Now Clayton is taking a stab at the music business. He has started a company called Tema Entertainment that helped lay the groundwork for "Here Comes the Freak," a Tim Lincecum theme song that aired on Fox during the pitcher's Game 5 World Series appearance. Clayton is hoping to expand the concept and partner new, undiscovered musical acts with baseball players looking to further establish their "brand."
"There are very few situations where sports and entertainment can come together and monetize each other," Clayton said. "This is a win-win for everybody. It's a win for the group trying to get exposure, and a win for the player, who is recognizable and has millions of fans and now has a song associated with his brand and his name."
"Moneyball" isn't Clayton's first foray into cinema. In the 2002 Disney film "The Rookie," which chronicles pitcher Jim Morris' improbable journey from Texas high school science teacher to Tampa Bay Devil Rays reliever, Texas shortstop Royce Clayton strikes out in a climactic scene at the end of the movie. The Internet Movie Database says that Clayton played himself in an uncredited role. In reality, Clayton spent some time on the set, but was portrayed by an actor whose name he can't recall.
"He took some of the worst hacks I've ever seen," Clayton said. "I was like, 'How hard would it have been to find somebody who had actually swung a bat before?'"
Although readers of Lewis' book might wonder how well "Moneyball" will translate to the big screen, the picture boasts an all-star cast. It features Pitt as Beane; Philip Seymour Hoffman as Oakland manager Art Howe; Robin Wright as "Sharon," Beane's ex-wife; and Jonah Hill of "Knocked Up" and "Superbad" fame as Peter Brand, the A's resident computer whiz. Paul DePodesta, the real-life Peter Brand, asked to have his name removed from the film.
Clayton testifies to the authenticity of the baseball scenes -- right down to the double plays he turns with actor Brent Dohling, who plays second baseman Mark Ellis in the movie. Although Clayton has yet to speak directly with Tejada, he told Baltimore second baseman Brian Roberts, a mutual friend, to let Tejada know that he would do his best to portray him as accurately as possible.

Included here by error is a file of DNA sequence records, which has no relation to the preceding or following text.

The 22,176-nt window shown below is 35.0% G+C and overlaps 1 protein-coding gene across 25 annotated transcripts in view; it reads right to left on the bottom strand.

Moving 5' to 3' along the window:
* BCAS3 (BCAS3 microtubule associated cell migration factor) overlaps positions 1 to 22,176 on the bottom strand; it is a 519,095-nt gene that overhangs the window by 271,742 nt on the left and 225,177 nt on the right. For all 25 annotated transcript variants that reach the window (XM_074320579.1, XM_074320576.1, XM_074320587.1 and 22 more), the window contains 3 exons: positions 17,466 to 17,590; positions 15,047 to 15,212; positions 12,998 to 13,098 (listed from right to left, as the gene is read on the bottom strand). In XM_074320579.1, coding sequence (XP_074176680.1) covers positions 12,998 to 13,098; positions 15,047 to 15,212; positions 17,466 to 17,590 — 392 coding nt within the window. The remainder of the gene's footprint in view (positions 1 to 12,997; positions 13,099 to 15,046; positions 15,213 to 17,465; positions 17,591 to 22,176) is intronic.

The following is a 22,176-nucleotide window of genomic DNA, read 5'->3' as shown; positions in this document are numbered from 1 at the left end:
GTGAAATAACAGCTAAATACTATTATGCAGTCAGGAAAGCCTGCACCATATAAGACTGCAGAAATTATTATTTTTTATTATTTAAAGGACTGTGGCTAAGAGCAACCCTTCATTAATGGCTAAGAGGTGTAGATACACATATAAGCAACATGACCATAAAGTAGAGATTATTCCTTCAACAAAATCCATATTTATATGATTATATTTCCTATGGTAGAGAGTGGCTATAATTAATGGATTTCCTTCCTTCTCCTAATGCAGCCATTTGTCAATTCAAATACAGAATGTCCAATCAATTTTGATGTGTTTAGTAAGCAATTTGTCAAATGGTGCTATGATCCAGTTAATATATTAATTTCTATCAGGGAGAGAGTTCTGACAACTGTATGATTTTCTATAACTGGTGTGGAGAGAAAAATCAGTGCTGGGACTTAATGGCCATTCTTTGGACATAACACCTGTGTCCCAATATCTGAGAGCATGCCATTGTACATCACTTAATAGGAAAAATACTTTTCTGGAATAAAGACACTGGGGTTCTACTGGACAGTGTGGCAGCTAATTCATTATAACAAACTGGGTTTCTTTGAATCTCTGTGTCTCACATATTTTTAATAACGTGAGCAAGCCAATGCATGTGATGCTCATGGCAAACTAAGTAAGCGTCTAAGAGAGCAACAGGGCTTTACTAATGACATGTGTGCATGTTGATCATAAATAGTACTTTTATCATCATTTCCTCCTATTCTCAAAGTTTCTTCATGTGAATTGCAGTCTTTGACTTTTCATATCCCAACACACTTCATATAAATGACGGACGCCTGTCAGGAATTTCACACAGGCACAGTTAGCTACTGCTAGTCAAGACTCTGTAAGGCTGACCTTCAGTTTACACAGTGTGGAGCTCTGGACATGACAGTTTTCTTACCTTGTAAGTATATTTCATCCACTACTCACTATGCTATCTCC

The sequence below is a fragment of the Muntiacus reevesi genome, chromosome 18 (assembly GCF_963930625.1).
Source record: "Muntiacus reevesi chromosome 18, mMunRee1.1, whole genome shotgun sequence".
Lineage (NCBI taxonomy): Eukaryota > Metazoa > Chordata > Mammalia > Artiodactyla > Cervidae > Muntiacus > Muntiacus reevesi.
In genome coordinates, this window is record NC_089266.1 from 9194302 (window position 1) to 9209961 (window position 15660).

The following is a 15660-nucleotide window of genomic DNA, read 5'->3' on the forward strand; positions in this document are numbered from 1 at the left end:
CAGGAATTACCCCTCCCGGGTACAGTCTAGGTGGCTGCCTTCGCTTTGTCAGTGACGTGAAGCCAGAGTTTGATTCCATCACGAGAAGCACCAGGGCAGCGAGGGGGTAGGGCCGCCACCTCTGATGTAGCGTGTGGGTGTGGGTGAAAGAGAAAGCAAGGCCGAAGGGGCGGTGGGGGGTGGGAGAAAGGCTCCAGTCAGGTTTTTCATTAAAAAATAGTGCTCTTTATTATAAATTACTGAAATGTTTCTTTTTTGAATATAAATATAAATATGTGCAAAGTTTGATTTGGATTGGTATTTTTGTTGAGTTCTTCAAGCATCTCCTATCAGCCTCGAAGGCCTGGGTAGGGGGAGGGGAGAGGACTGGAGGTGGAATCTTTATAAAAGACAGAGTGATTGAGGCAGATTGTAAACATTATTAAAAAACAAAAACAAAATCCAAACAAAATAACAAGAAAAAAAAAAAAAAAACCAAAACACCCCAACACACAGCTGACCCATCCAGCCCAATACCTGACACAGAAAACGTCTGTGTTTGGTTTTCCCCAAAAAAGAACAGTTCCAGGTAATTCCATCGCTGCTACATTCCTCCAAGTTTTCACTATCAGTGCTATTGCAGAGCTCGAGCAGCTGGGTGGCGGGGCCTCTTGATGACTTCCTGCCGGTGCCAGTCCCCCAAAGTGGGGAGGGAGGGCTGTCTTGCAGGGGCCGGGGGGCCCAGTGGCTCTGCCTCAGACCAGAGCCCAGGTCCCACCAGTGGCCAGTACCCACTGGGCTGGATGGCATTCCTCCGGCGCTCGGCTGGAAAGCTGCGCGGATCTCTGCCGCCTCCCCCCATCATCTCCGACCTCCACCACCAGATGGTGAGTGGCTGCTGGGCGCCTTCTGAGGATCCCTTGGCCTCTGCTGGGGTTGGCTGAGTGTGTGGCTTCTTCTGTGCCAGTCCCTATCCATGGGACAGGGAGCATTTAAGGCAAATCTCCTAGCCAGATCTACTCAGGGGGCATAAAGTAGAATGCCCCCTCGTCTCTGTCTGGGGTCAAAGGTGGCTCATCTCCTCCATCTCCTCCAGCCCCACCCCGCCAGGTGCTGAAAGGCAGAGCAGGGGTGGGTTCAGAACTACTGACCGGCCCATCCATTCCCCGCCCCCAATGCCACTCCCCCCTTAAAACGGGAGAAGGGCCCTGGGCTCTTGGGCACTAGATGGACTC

Clayton, who's married with four children (a 6-year-old son, Royce Jr., and 5-year-old triplets), routinely came home during the several months of shooting and heard the question, "Is your movie ready yet, Daddy?" That question helped amplify the difference between the instant gratification of baseball and the long-haul grind of doing a film. Albert Pujols and Brad Pitt dwell in completely different realms.
"In my sport, you make a good play and see thousands of people go crazy," Clayton said. "For actors, there's very little fanfare when you're shooting a movie. It's tedious work. You sit around for long hours, and if you're a main guy, you know the results of that movie pretty much hinge on your performance.
"It's definitely not all glamour and glitz like people think it is. We'd have a 6 p.m. call time, and three days later you'd get a 6 a.m call time and totally switch your clock. It's tough. I definitely have an appreciation now for what these guys do -- their talent and their craft."
The cast of "Moneyball" celebrated the end of filming with a wrap party in October, and the movie is scheduled for release in 2011. Sometime next fall, the actor known on-screen as Miguel Tejada will walk the red carpet at the premiere. He'll leave his cleats and his Latin accent at home.
"Everybody keeps telling me, 'When you go up on the big screen, you're literally on 'The Big Screen,"' Clayton said. "It's bigger than life. I'm looking forward to that moment and just having fun with it. I wouldn't miss it for the world."